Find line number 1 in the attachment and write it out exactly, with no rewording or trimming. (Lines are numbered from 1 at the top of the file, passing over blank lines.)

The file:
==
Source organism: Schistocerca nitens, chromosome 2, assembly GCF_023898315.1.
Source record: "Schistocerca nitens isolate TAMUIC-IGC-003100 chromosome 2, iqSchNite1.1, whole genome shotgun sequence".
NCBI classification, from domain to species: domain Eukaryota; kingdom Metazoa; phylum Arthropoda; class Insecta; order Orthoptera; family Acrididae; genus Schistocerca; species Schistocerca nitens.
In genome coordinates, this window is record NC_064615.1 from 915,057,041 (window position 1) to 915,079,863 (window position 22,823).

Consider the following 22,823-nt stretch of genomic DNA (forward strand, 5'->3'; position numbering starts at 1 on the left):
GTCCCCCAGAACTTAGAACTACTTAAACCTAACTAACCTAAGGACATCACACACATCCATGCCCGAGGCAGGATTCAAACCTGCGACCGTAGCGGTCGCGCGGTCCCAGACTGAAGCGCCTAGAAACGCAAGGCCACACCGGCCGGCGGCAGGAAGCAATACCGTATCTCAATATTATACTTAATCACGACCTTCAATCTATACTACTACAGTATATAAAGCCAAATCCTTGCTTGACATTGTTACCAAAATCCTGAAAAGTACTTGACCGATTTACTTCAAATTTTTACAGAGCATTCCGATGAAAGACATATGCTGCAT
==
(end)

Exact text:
Source organism: Schistocerca nitens, chromosome 2, assembly GCF_023898315.1.